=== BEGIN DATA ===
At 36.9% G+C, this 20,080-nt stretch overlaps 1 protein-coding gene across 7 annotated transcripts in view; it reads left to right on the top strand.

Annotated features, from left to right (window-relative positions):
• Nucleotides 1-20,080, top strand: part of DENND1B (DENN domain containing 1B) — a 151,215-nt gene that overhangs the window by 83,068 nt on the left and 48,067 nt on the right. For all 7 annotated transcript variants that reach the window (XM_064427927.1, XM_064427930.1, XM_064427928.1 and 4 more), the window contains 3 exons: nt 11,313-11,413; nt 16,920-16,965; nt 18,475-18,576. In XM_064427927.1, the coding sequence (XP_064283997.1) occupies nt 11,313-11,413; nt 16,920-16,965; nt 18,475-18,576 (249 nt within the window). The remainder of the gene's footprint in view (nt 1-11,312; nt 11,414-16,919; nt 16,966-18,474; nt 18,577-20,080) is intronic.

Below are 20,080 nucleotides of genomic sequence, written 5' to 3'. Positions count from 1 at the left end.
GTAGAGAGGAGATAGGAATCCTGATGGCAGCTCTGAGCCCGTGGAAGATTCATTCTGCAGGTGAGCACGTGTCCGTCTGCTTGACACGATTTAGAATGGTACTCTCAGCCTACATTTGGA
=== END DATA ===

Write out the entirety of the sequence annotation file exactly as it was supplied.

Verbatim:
At 36.9% G+C, this 20,080-nt stretch overlaps 1 protein-coding gene across 7 annotated transcripts in view; it reads left to right on the top strand.

Annotated features, from left to right (window-relative positions):
• Nucleotides 1-20,080, top strand: part of DENND1B (DENN domain containing 1B) — a 151,215-nt gene that overhangs the window by 83,068 nt on the left and 48,067 nt on the right. For all 7 annotated transcript variants that reach the window (XM_064427927.1, XM_064427930.1, XM_064427928.1 and 4 more), the window contains 3 exons: nt 11,313-11,413; nt 16,920-16,965; nt 18,475-18,576. In XM_064427927.1, the coding sequence (XP_064283997.1) occupies nt 11,313-11,413; nt 16,920-16,965; nt 18,475-18,576 (249 nt within the window). The remainder of the gene's footprint in view (nt 1-11,312; nt 11,414-16,919; nt 16,966-18,474; nt 18,577-20,080) is intronic.

Below are 20,080 nucleotides of genomic sequence, written 5' to 3'. Positions count from 1 at the left end.
GTAGAGAGGAGATAGGAATCCTGATGGCAGCTCTGAGCCCGTGGAAGATTCATTCTGCAGGTGAGCACGTGTCCGTCTGCTTGACACGATTTAGAATGGTACTCTCAGCCTACATTTGGA